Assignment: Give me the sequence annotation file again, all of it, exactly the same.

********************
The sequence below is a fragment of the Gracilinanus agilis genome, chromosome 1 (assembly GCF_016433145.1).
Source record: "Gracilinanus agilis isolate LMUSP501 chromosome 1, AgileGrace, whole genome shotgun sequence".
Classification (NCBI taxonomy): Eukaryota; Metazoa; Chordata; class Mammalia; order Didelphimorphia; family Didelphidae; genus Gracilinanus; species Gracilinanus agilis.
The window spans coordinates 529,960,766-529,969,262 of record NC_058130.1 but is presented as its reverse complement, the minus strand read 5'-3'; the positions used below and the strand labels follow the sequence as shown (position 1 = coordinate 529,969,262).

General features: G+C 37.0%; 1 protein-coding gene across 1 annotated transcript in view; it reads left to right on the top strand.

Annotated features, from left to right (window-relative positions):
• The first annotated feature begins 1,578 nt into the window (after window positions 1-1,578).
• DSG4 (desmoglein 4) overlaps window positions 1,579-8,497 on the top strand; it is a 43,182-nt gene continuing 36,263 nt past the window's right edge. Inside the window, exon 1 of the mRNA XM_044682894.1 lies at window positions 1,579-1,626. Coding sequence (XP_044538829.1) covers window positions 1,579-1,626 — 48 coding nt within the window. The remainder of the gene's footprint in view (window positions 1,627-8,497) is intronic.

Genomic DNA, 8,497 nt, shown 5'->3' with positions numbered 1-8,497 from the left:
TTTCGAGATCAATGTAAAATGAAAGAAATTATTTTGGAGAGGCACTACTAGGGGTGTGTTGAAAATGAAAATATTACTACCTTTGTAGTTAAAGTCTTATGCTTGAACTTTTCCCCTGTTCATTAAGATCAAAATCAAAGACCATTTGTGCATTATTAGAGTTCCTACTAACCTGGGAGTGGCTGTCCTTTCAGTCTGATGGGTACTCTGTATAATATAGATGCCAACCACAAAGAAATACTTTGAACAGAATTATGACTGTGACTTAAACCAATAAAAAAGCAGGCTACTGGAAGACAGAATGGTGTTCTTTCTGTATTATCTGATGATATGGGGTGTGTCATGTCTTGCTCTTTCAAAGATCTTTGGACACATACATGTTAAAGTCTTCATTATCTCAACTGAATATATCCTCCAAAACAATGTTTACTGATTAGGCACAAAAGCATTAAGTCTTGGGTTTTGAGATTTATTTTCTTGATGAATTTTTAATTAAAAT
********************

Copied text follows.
The sequence below is a fragment of the Gracilinanus agilis genome, chromosome 1 (assembly GCF_016433145.1).
Source record: "Gracilinanus agilis isolate LMUSP501 chromosome 1, AgileGrace, whole genome shotgun sequence".
Classification (NCBI taxonomy): Eukaryota; Metazoa; Chordata; class Mammalia; order Didelphimorphia; family Didelphidae; genus Gracilinanus; species Gracilinanus agilis.
The window spans coordinates 529,960,766-529,969,262 of record NC_058130.1 but is presented as its reverse complement, the minus strand read 5'-3'; the positions used below and the strand labels follow the sequence as shown (position 1 = coordinate 529,969,262).

General features: G+C 37.0%; 1 protein-coding gene across 1 annotated transcript in view; it reads left to right on the top strand.

Annotated features, from left to right (window-relative positions):
• The first annotated feature begins 1,578 nt into the window (after window positions 1-1,578).
• DSG4 (desmoglein 4) overlaps window positions 1,579-8,497 on the top strand; it is a 43,182-nt gene continuing 36,263 nt past the window's right edge. Inside the window, exon 1 of the mRNA XM_044682894.1 lies at window positions 1,579-1,626. Coding sequence (XP_044538829.1) covers window positions 1,579-1,626 — 48 coding nt within the window. The remainder of the gene's footprint in view (window positions 1,627-8,497) is intronic.

Genomic DNA, 8,497 nt, shown 5'->3' with positions numbered 1-8,497 from the left:
TTTCGAGATCAATGTAAAATGAAAGAAATTATTTTGGAGAGGCACTACTAGGGGTGTGTTGAAAATGAAAATATTACTACCTTTGTAGTTAAAGTCTTATGCTTGAACTTTTCCCCTGTTCATTAAGATCAAAATCAAAGACCATTTGTGCATTATTAGAGTTCCTACTAACCTGGGAGTGGCTGTCCTTTCAGTCTGATGGGTACTCTGTATAATATAGATGCCAACCACAAAGAAATACTTTGAACAGAATTATGACTGTGACTTAAACCAATAAAAAAGCAGGCTACTGGAAGACAGAATGGTGTTCTTTCTGTATTATCTGATGATATGGGGTGTGTCATGTCTTGCTCTTTCAAAGATCTTTGGACACATACATGTTAAAGTCTTCATTATCTCAACTGAATATATCCTCCAAAACAATGTTTACTGATTAGGCACAAAAGCATTAAGTCTTGGGTTTTGAGATTTATTTTCTTGATGAATTTTTAATTAAAAT